it seems TV is running the movies.
Last week, Robert Iger, former head of ABC, got Michael
Eisner’s spot at Disney. This week, Gail Berman left
Fox TV to join another new refugee from television, Brad
Grey (former head of Brillstein Grey Entertainment) at Paramount.
And the co-president of Paramount’s parent, Viacom,
is Tom Freston, one-time head of MTV. The story is similar
at Sony, Fox and Time Warner Entertainment & Networks
Group, where former TV executives have taken over top jobs.
one should be surprised, because the key to understanding
the New Hollywood is this: what used to be a business centered
in movie houses has been transformed into a business centered
at your house. The humble home-entertainment business outpaces
the glitter and glamour of red carpets and movie stars.
Old Hollywood, prior to 1948, the studios owned or controlled
movie houses. In New Hollywood, studios or their corporate
parents own or control the main television conduits. Indeed,
the major studios’ corporate parents now own all six
broadcast networks — NBC, CBS, ABC, Fox, UPN, and
WB. They also own almost all the principal cable networks,
including ESPN, HBO, and CNN.
Underlying this transformation is a singular reality: the
adult population no longer goes to the movies on a regular
basis. In 1948, over two-thirds of Americans went to the
movies weekly. Now barely 10 percent of Americans go in
an average week — and most of them are teenagers.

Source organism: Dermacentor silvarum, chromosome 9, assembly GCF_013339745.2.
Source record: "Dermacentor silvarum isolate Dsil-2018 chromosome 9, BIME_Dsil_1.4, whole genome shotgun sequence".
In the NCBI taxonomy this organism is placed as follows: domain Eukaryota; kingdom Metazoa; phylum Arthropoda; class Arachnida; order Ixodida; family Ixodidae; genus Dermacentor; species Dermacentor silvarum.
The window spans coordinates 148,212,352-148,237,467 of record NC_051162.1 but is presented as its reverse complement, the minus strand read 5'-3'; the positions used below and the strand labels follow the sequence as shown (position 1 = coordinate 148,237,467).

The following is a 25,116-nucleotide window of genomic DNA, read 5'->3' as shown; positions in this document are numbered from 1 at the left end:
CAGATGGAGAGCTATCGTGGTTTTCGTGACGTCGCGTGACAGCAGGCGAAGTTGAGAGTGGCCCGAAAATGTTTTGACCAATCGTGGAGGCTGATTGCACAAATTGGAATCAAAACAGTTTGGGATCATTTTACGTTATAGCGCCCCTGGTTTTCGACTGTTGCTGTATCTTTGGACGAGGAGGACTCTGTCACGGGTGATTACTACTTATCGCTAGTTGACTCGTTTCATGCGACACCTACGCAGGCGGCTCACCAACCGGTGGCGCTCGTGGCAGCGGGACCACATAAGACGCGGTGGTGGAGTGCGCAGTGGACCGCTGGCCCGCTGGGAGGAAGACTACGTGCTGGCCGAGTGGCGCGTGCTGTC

Where is today’s mass audience? On any given night,
over 90 percent of the population is at home watching something
on a television set. So Hollywood followed its audience
six major studios go to great length to conceal the different
components of their revenue streams from the public and
even from financial analysts. The rationale given by one
top executive is “to avoid showing Wall Street how
volatile the movie business is and how tricky are its profit
margins.” They may also want to to keep agents and
stars in the dark about where they should be demanding the
I got the numbers, from a studio executive, that each of
the major studios furnishes to their trade association,
the MPA, including the detailed breakdown of the money they
actually receive, country by country, from movie theaters,
home video, network television, local television, pay television
numbers tell the story. Ticket sales from theaters provided
all the studios’ revenues in 1948; in 2003, they accounted
for less than 20 percent of the take. Instead, home entertainment
provided 82 percent of the 2003 revenues. Further, print
and advertising costs eat away most if not all the theatrical
revenues, but the studios retain most of the money they
garner from home entertainment.
All of this has transformed the way Hollywood operates.
Theatrical releases, despite the blinding allure they hold
for the media, now serve essentially as launching platforms
for videos, DVDs, network TV, pay TV, games and a host of
other products. And New Hollywood’s line of succession
now runs through television and other home entertainment